Ordinarily, I would recommend a walk down the frozen surface of Omand’s Creek, the perfect antidote for these COVID-19 days of uncertainty and social-distancing. At its mid-winter best, this is a walk with some risk—crawling on ice through a steel conduit, for example—but spring is closing in, temperatures are rising and water can already be seen flowing over deteriorating ice. A walk is all but impossible till next winter.
In its place, I offer a self-isolating, fireside-and-scotch alternative: my just-published On Omand’s Creek, the eighth in the Ways To Walk series of small softcover books.
Winnipeg is blessed with frigid winters. Its rivers and creeks freeze over every year, without fail, becoming seasonal sidewalks, opportunities to revisit the city from unique perspectives. Of all those frozen waterways, Omand’s Creek is arguably the most tortured, most compromised. Yet there is an aching beauty to be seen from its white banks. On Omand’s Creek is the story in words and pictures of my trek up this iced-over creek, from its mouth at the Assiniboine River and stretching north to Brookside Cemetery.
On Omand’s Creek and the other Ways To Walk books can be previewed (in full) and/or purchased at my Blurb Bookstore. Continue reading
Winter. It is ending.
Just yesterday, walking down the riverside walk, as it passes through the The Forks, I found this sad reminder that winter is passing its baton onto spring. Trapped in the exchange are these few remaining blocks of bluish ice set on a barely frozen Assiniboine River.
Just last week, I walked comfortably around these blocks, down a river-top path at the centre of the river. In February I likely sat on one of these blocks. Then, they were furniture set out at the centre of a winter palace. Continue reading
As seen while walking along Portage Avenue on a brisk winter day.
Waiting for Spring, Munson Park, Winnipeg.
I call it my Assiniboine Park Loop, a good 10-kilometre walk from my Wolseley neighbourhood home, down the river trails lining the south bank of Assiniboine River, through Assiniboine Park, its English and Leo Mol Sculpture Gardens and then back home on the north side of the river, following the quiet residential streets of St. James. Along that return loop, I pass by Bourkevale Community Centre with its leash-free dog park on the river side and outdoor ice rink on the other.
This is that rink, a sleek surface of manicured ice waiting for a game of hockey. Its sole occupant on this sunny afternoon is a lone, broken chair that somehow escaped from its home in the community centre hall and ended up here, in this improbable winter scene.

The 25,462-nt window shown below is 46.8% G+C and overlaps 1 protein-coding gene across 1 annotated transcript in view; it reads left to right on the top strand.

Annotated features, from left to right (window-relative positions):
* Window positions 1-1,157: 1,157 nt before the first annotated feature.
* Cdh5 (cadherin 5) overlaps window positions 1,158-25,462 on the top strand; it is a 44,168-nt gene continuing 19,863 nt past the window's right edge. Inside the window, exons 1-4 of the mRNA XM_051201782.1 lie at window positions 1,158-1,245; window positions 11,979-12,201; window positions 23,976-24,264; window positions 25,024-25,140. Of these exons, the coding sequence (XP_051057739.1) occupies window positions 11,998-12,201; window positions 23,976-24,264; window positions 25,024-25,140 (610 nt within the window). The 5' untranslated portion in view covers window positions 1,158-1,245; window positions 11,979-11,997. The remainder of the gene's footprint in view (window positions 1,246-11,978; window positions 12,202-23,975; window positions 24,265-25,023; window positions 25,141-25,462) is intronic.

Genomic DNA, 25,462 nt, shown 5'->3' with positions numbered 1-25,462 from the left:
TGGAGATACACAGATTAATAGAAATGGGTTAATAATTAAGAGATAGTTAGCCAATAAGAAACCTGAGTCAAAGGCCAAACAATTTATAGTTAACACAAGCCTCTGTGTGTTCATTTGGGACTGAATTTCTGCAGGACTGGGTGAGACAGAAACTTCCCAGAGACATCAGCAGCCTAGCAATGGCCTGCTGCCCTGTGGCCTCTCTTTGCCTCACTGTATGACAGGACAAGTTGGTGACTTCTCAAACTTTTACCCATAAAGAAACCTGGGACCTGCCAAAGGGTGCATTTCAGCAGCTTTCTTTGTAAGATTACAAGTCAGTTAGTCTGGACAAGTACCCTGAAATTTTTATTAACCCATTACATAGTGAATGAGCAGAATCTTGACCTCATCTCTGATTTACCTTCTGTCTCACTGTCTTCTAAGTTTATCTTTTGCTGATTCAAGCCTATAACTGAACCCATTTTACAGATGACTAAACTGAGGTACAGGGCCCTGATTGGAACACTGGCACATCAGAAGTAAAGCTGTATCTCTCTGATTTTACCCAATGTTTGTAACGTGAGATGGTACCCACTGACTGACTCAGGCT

How many times have I walked this same loop over the seasons and years, seeing the same things every time? Yet there always seems to be a red chair waiting to be discovered, the gift of a good walk.
The ninth of a series of jaunts in the key of white. This week: the second half of a walk on Omand’s Creek from the Assiniboine River to Brookside Cemetery.
Passing through the concrete conduit beneath the Sargent Street bridge marks something of a transition point for the frozen Omand’s Creek. Behind me, the landscape has been commercial with big box stores, parking lots, hotels and busy roads lining the straight-jacket course of the creek as it makes its way south to the Assiniboine River. Ahead is all industrial. And my passage upstream this warmish winter afternoon all the more challenging. Continue reading
The eighth of a series of jaunts in the key of white. This week: the first half of a walk on Omand’s Creek from the Assiniboine River to Brookside Cemetery.
I stand at the mouth of Omand’s Creek. Behind me, the broad Assiniboine River surges by on its way to meet the Red River, just a few kilometres to the east. Ahead is the diminutive Omand’s Creek, my frozen path for the next six-plus kilometres.
It is late February and winter still holds a tight grip on the land. The waters of both the Assiniboine and Omand’s Creek are solid ice and walkable. A thin layer of snow blankets their flat surfaces and the surrounding landscape of bare tree limbs and dead bullrushes. It is a comfortably warm day under the clear prairie sky. The temperature hovers just below freezing. The sun warms the back of my dark parka. Perfect conditions for a walk along one of Winnipeg’s most under-appreciated waterways. Continue reading
The sixth of a series of jaunts in the key of white. This week: part two of a January 26, 2018 walk along Winnipeg’s Assiniboine and Red Rivers.
As I approach the Osborne Street Bridge, a form slowly reveals itself below the bridge’s concrete arches.
The first of the warming huts.
The warming huts are the latest iteration of our city’s on-again, off-again romance with our frozen rivers. In past, ski hills have thrust their avid adventurers from high above the river’s eroding banks down to the Assiniboine’s icy surface. So too have tobogganers been sent gleefully on near-death thrill rides from the heights of wood platforms down to the frozen Red River. Continue reading
The fifth of a series of jaunts in the key of white. This week: part one of a January 26, 2018 walk along Winnipeg’s Assiniboine and Red Rivers.
Is it a gift offered up by nature? Or is it nature conspiring against the city? These are questions that come and go from my mind as I make my way down nature’s highway, along the frozen surface of the Assiniboine River and, later in the day, the mighty Red. Continue reading